The Jewish Museum of the City of Vienna is a place of encounter and understanding. It enables insights into Judaism, its holidays and customs, but also into youth culture. At its two locations, the Jewish Museum Vienna presents a unique overview of the history and the present-day life of Viennese Jews. We are looking forward to your visit! The Jewish Museum of the City of Vienna is a place of encounter, interaction and understanding, which seeks to raise awareness of Jewish history, religion, and culture. The first Jewish museum in the world was founded in Vienna in 1895, sponsored by a group of Viennese Jewish citizens. The collection focused on the culture and history of the Jews in the Austro-Hungarian Empire, particularly Vienna and Galicia. In the interwar years Zionist objects were added, reflecting the new political discussion at that time. The museum was closed by the Nazis in 1938 directly after the Anschluss. In the last year of its existence the inventory listed 6,474 objects. In 1939 the museum collection was transferred to the Museum of Ethnology and other institutions in Vienna. The Anthropology Department of the Natural History Museum in Vienna used some of the items for its anti-Semitic propaganda exhibition “The physical and psychological appearance of the Jews". Most of the objects were returned to the IKG Vienna in the early 1950s, although some were not restituted until the 1990s. Over half of the objects have disappeared; it is practically impossible to discover whether they were stolen or deliberately destroyed. Objects once listed in the Jewish Museum collection turn up occasionally on the art and antiques market. The surviving objects – on permanent loan from the IKG to the present-day Jewish Museum Vienna – form a unique component of the current collection.
The Judenplatz Holocaust Memorial also known as the Nameless Library stands in Judenplatz in the first district of Vienna. It is the central memorial for the Austrian victims of the Holocaust and was designed by the British artist Rachel Whiteread. The memorial is a steel and concrete construction with a base measuring 10 x 7 meters and a height of 3.8 meters. The outside surfaces of the volume are cast library shelves turned inside out. The spines of the books are facing inwards and are not visible, therefore the titles of the volumes are unknown and the content of the books remains unrevealed. The shelves of the memorial appear to hold endless copies of the same edition, which stand for the vast number of the victims, as well as the concept of Jews as "People of the Book." The double doors are cast with the panels inside out, and have no doorknobs or handles. They suggest the possibility of coming and going, but do not open. The memorial represents, in the style of Whiteread's "empty spaces", a library whose books are shown on the outside but are unreadable. The memorial can be understood as an appreciation of Judaism as a religion of the "book"; however, it also speaks of a cultural space of memory and loss created by the genocide of the European Jews. Through the emphasis of void and negative casting rather than positive form and material, it acts as a "counter monument" in this way opposite to the production through history of grandiose and triumphal monumental objects. As a work of art, the memorial was not intended to be beautiful and as such it contrasts with much of the Baroque art and architecture of Vienna. A member of the design jury had noticed a resemblance to a bunker and the military fortifications of the Atlantic wall were later confirmed by the artist as a source of inspiration for the project. There is an aspect of discomfort in the monument that was meant to provoke thought in the viewer through the memorial's severe presence. It was intended to evoke the tragedy and brutality of the Holocaust and in the words of Simon Wiesenthal at the unveiling, "This monument shouldn't be beautiful, It must hurt." Image attribution: Diana Ringo, CC BY-SA 3.0 AT , via Wikimedia Commons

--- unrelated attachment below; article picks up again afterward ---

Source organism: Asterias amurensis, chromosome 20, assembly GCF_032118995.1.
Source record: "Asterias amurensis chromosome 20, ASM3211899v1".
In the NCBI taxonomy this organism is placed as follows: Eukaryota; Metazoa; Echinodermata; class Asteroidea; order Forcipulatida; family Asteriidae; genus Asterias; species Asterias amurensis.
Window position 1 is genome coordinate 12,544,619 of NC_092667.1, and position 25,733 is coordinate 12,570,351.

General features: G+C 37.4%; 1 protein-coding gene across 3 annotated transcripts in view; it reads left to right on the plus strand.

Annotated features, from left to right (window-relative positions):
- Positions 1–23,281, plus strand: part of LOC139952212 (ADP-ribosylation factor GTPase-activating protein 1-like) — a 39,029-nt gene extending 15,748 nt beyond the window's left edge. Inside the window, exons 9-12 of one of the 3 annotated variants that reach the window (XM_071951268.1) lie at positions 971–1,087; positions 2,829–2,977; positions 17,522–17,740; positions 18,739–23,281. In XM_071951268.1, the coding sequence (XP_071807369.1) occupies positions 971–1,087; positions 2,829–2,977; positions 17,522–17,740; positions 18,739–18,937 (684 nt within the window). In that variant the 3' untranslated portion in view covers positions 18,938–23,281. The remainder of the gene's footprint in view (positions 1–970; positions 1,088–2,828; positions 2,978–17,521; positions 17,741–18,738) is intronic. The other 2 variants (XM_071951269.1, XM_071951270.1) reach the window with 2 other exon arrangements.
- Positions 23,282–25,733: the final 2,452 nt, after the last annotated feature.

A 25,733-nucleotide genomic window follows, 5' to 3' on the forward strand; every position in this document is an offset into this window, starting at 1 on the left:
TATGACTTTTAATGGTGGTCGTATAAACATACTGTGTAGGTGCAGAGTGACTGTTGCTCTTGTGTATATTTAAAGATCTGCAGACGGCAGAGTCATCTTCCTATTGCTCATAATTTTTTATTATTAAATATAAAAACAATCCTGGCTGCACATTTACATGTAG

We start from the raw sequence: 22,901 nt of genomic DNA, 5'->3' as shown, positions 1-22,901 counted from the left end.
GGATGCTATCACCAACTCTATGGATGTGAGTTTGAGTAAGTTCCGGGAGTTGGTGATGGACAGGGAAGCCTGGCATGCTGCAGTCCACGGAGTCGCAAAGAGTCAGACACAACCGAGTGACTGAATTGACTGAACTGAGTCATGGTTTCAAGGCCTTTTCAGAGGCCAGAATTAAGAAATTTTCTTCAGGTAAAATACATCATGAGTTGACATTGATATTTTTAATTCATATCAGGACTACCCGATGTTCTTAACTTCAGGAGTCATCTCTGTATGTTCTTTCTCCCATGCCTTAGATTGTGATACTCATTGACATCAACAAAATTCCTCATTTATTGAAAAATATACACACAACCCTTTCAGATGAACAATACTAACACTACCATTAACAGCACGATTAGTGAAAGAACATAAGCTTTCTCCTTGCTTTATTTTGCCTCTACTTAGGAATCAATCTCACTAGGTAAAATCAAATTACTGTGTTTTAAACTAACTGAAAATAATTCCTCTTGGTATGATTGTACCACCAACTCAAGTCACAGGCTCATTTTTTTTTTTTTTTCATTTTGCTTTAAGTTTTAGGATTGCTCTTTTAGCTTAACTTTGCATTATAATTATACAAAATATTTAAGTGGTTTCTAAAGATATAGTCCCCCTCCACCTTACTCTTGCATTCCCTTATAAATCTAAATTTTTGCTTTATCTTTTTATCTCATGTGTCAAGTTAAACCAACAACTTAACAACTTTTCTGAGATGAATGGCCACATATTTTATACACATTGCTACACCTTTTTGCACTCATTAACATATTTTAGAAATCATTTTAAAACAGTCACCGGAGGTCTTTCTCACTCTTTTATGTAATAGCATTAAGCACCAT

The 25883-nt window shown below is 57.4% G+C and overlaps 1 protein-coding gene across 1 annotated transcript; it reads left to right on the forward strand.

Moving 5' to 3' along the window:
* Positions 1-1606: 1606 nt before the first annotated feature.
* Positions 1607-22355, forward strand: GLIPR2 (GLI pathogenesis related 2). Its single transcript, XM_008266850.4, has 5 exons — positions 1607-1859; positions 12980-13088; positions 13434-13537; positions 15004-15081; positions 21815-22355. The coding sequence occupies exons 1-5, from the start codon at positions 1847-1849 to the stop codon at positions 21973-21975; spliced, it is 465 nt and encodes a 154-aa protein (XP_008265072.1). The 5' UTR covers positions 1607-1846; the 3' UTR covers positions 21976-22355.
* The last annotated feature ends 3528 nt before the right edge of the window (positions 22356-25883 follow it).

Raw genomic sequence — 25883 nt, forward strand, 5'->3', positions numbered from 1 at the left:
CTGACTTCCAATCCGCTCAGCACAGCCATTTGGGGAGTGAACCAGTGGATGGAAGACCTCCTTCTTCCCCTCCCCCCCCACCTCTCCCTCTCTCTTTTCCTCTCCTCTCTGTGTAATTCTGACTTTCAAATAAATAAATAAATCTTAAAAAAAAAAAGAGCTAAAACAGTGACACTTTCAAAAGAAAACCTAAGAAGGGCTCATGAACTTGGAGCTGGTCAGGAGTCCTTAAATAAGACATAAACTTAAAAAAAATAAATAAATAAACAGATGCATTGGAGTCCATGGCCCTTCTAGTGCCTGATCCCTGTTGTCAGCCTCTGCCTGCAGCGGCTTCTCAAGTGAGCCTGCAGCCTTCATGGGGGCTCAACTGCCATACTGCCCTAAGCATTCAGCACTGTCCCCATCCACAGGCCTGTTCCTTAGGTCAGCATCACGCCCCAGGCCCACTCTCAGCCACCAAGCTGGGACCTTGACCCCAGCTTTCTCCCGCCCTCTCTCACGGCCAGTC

The Mauthausen Memorial today is an international site of remembrance and political-historical education. Here, the memory of the victims is being preserved, the history of the Mauthausen Concentration Camp and its sub-camps is being researched and documented, and through exhibitions and educational programmes its visitors are empowered to deal with and discuss the history of concentration camps. From 1938 to 1945, the Mauthausen Concentration Camp was pivot to a system of more than 40 sub-camps, and the central site of political, social and racial persecution by the NS regime on the Austrian territory. Of a total of 190,000 persons held prisoners here, at least 90,000 were eventually killed. The Mauthausen Memorial aims at raising awareness for any resurgence of National Socialist activities, anti-Semitism, racism, discrimination of minorities and antidemocratic tendencies. Furthermore, it is supposed to contribute to preserving public knowledge and memory of National Socialist mass crimes committed at the former Mauthausen and Gusen concentration camps, and at all its sub-camps. The Mauthausen Memorial regards itself as a place of remembrance and education, with human rights education through live teaching of history being among its central tasks. It promotes the teaching of history, communicates its significance for present and future times and aims at pointing out comparable present day developments, tendencies and processes.
A Jewish bookshop, café, and cultural meeting point, the store now hosts the Jewish Info Point for Vienna: an initiative of the Israelitische Kultusgemeinde Wien, with support from the city authorities and tourist organisations. As well as a starting point for tours, the Info Point offers information in various languages about Jewish life in the city, both past and present, as well as tips concerning relevant events and activities. The location is no coincidence, being close to both the community’s city temple and the Vienna Wiesenthal Institute.